With violence against Asian Americans rising, a Virginia Tech director pushes for awareness and community building

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ROANOKE, Va. (WFXR) — More conversations are happening around the United States after the deadly shootings at Atlanta-based massage parlors become the latest examples of violence against Asian Americans.

Stop AAPI Hate is a national database that keeps track of reported attacks against Asian Americans. According to the center, 3,795 incidents were reported between March 19, 2020 and Feb. 28, 2021.

The attacks range from physical or verbal assaults to insults and even workplace discriminations.

Dr. Nina Ha is the director of the Asian Cultural Engagement Center at Virginia Tech.

She says the cycle of violence is nothing new, but it is being amplified. According to Ha, the coronavirus pandemic is making that evident.

Ha says references to COVID-19 — including “China Flu” or “Kung-Flu” — have been damaging to Asian Pacific Islander Desi Americans (APIDA) and the concerns are still growing.

“There’s already microaggressions toward the APIDA community,” Ha said. “It allowed people to express their hatred, from verbal abuse to physical abuse to vandalism and now I guess to murder and violence in that way.”

Ha believes people’s ignorance and misunderstanding different cultures play roles in potentially violent acts. More conversations need to happen.

“It’s just listening to people,” Ha said. “Listening to people’s traumas and experiences. Just because you yourself may have never experienced it doesn’t mean that you can’t listen and try to express support. Reach out to people.”

The Asian Cultural Engagement Center was established in 2017. To bring awareness to the violence happening toward Asian Americans, the center hosted Anti-Blackness panel discussions over the last year.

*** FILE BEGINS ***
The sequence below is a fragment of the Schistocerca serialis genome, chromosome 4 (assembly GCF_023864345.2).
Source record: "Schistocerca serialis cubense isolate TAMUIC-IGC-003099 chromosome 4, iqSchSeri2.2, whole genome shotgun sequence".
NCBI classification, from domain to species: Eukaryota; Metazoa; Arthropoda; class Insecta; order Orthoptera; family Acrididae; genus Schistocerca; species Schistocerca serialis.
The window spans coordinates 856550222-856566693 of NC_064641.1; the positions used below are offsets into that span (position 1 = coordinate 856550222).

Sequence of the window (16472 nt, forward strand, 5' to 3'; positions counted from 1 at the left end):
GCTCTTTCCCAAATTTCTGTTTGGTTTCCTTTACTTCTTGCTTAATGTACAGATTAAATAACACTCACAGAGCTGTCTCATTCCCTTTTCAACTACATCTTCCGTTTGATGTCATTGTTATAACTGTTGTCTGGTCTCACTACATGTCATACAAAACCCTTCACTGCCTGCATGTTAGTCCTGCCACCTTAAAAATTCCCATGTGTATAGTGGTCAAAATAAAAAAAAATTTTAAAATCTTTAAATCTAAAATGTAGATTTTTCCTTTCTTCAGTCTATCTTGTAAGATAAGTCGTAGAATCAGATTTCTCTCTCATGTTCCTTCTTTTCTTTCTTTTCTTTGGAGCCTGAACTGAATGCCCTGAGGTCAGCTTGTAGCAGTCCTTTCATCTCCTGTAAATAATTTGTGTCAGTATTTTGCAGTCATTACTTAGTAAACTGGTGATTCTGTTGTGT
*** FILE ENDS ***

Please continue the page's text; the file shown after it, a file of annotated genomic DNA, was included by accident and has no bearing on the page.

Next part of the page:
The APIDA caucus is planning to host a social on campus March 22. The community is invited to join the discussions about issues APIDA faces and strides made.

There is also a mental health support group for students on campus.

According to Dr. Ha, the APIDA population on Virginia Tech’s campus is about 10% of the entire student body. The estimate is nearly 4,000 students in that group, which excludes international students.

More events are scheduled to bring awareness in April during National APIDA Heritage Month.

This comes after eight people were killed in the Atlanta shootings. Six of the victims were of Asian descent.

Investigators say the suspect in this case admits to the shootings, but says he did it because of a sex addiction and not race. However, investigators are still considering filing hate crime charges.

There have been several examples of attacks against Asian Americans that have made national headlines recently.

Former NBA player and current G League basketball player Jeremy Lin says he was called “Coronavirus” by an opponent during a game.

The NBA investigated that incident and says it determined who insulted Lin. The league is handling the situation internally with the player with Lin approving of that method.

Earlier this month, the daughter of late New York Sen. Daniel Patrick Moynihan was accused of telling an Asian couple to “Go back to China” while riding in Manhattan cab.

The couple says Maura Moynihan was recorded on a cellphone during what it says was a random confrontation.

Moynihan has admitted to saying that but says the remarks were not racist.

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